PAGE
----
Interesting point. A back handed way of maintaining things as they were even though, on the surface, things were changed. I am still thinking of Nefertiti and that possible ‘Tiyi’ shortening. I also see Tiye having been translaiterated as ‘Tiyi’ as well. I know you are not so convinced of these overlaps, but when we ponder where ‘Nefertiti’ as a name came from, to do a form similar to Nefertari, but with nod and wink to Tiye, then why not ‘beautiful Tiyi’ or something like that? If KV55 is Akhenaten (and, of course,, I think he almost certainly is) and Nefertiti or Meritaten is KV35YL (and I think it as a good theory as any - with Nefertiti as full sister of Akhenaten shown in the DNA, whether KV35YL or not), then honouring mother (Tiye) in the name of daughter (Nefertiti) seems plausible enough to me. Indeed, it seems a kind of natural fit IMO.
 
Oct 2011
25,220
Lago Maggiore, Italy
Interesting point. A back handed way of maintaining things as they were even though, on the surface, things were changed. I am still thinking of Nefertiti and that possible ‘Tiyi’ shortening. I also see Tiye having been translaiterated as ‘Tiyi’ as well. I know you are not so convinced of these overlaps, but when we ponder where ‘Nefertiti’ as a name came from, to do a form similar to Nefertari, but with nod and wink to Tiye, then why not ‘beautiful Tiyi’ or something like that? If KV55 is Akhenaten (and, of course,, I think he almost certainly is) and Nefertiti or Meritaten is KV35YL (and I think it as a good theory as any - with Nefertiti as full sister of Akhenaten shown in the DNA, whether KV35YL or not), then honouring mother (Tiye) in the name of daughter (Nefertiti) seems plausible enough to me. Indeed, it seems a kind of natural fit IMO.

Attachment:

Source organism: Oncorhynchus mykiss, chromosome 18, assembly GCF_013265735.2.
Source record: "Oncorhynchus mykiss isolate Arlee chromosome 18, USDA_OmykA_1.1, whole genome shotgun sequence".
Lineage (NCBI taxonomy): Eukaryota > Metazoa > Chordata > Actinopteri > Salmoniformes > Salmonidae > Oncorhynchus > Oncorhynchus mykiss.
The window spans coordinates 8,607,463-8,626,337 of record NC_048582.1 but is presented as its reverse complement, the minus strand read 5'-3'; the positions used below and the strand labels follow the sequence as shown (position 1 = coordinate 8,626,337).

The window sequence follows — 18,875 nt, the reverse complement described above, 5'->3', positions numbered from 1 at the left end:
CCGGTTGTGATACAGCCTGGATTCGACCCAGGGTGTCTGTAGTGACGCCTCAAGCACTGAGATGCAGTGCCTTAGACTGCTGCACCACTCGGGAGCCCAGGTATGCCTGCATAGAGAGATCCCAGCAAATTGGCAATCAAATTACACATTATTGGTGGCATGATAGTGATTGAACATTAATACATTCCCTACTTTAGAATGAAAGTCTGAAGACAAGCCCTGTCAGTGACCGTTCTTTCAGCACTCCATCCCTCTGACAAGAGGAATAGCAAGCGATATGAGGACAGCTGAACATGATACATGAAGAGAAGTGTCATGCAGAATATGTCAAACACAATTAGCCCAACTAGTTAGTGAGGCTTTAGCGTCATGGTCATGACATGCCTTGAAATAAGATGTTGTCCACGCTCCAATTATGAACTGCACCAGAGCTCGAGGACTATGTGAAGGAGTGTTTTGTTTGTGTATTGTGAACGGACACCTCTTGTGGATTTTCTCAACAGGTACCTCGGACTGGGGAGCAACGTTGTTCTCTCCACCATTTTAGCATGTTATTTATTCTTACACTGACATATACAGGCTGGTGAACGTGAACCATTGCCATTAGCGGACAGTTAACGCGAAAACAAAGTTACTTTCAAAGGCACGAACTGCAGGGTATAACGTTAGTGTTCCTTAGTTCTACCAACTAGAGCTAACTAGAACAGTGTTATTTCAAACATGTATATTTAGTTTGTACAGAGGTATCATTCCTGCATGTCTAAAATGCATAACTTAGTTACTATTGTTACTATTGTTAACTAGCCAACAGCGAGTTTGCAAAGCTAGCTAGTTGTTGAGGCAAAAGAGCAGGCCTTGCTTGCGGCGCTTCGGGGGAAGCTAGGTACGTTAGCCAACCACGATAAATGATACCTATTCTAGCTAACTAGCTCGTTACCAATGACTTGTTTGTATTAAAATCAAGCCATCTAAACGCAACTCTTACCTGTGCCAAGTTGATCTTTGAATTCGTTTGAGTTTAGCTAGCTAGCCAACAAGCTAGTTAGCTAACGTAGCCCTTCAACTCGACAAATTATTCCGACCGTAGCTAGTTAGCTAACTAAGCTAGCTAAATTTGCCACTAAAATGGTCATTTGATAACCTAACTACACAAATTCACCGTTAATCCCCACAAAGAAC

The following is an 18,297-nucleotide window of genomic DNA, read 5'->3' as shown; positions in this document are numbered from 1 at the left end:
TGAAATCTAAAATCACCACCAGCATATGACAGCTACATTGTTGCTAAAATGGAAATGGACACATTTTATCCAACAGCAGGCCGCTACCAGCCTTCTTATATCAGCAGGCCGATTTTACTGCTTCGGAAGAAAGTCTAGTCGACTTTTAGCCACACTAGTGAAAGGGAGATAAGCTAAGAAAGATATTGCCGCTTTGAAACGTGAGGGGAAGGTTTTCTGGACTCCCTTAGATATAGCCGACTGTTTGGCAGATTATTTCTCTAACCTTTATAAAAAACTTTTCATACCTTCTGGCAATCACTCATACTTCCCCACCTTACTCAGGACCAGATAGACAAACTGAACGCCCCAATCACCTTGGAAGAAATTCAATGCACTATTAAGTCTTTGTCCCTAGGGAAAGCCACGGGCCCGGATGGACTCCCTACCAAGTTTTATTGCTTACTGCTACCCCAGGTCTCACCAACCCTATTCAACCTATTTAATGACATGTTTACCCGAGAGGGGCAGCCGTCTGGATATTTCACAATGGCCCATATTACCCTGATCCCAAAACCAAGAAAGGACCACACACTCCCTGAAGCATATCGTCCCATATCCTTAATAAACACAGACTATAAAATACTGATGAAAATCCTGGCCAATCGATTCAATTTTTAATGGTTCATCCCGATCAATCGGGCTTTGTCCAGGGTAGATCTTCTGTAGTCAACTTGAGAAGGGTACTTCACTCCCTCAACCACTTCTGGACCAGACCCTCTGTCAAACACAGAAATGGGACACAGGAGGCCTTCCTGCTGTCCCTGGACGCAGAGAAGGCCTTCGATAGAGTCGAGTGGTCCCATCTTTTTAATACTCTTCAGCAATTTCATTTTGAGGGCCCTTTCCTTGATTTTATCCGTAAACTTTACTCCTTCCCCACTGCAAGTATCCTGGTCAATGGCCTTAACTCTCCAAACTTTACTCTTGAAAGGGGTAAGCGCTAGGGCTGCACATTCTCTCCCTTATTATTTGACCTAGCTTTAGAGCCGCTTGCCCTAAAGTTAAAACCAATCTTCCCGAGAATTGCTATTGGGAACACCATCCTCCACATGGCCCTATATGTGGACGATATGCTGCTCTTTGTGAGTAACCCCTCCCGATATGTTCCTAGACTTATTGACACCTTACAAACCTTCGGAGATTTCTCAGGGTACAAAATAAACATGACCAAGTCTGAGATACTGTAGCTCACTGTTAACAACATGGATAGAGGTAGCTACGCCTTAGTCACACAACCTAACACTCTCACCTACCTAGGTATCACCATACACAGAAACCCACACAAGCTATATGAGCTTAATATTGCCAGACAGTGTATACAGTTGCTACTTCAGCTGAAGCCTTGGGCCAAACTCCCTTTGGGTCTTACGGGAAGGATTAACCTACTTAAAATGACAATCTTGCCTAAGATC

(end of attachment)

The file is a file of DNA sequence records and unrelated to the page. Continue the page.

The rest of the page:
Beautiful instead of junior? So that instead of Tasherit they preferred Nefer ... as usual regarding the Amarna period we can only add a hypothesis to the scenario to see if it can stand. It happened they changed a bit the name of the mother without adding that Tasherit. How could we check this?

In the meanwhile I've checked what my memory suggested to me: hatshepsut and her daughter Neferure carried the title of Mistress of the lands of the Sedge and the Papyrus [Upper and Lower Egypt]. I have to find the inscriptions to make a comparison of the spelling to find out if it's exactly the same title. And Hatshepsut was still GRF when that title appeared. https://www.metmuseum.org/art/collection/search/547628
 
Mar 2019
59
Ogden, Utah
As you can see, the "place" determinatives make this Upper and Lower Egypt, the south and the north symbolized by those plants. There is no such title as "mistress of the sedge and the papyrus" strictly speaking. And there really is no inference of Nefertiti " in the condition of being a kind of living symbol of Nekhbet and Wadjet [the Goddesses of the Two Lands". There was no official goddess at Akhetaten right from the beginning except Nefertiti as Tefnut--for reasons I have already given. I remember reading a paper many years ago now by Aidan Dodson claiming that Smenkhkare was a coregent with Akhenaten,--- despite his golden anthropoid canopic coffinettes showing the emblems of those goddesses on the foreheads [my observation]. I wrote after that that this was not likely during the actual reign of Akhenaten, so this successor must have outlived him and returned to orthodox ways. But it's all moot as these things proved to be made for Neferneferuaten "effective for her husband", who surely outlived Akhenaten..
 
Jan 2017
3,663
Bendigo
Beautiful instead of junior? So that instead of Tasherit they preferred Nefer ... as usual regarding the Amarna period we can only add a hypothesis to the scenario to see if it can stand. It happened they changed a bit the name of the mother without adding that Tasherit. How could we check this?

In the meanwhile I've checked what my memory suggested to me: hatshepsut and her daughter Neferure carried the title of Mistress of the lands of the Sedge and the Papyrus [Upper and Lower Egypt]. I have to find the inscriptions to make a comparison of the spelling to find out if it's exactly the same title. And Hatshepsut was still GRF when that title appeared. https://www.metmuseum.org/art/collection/search/547628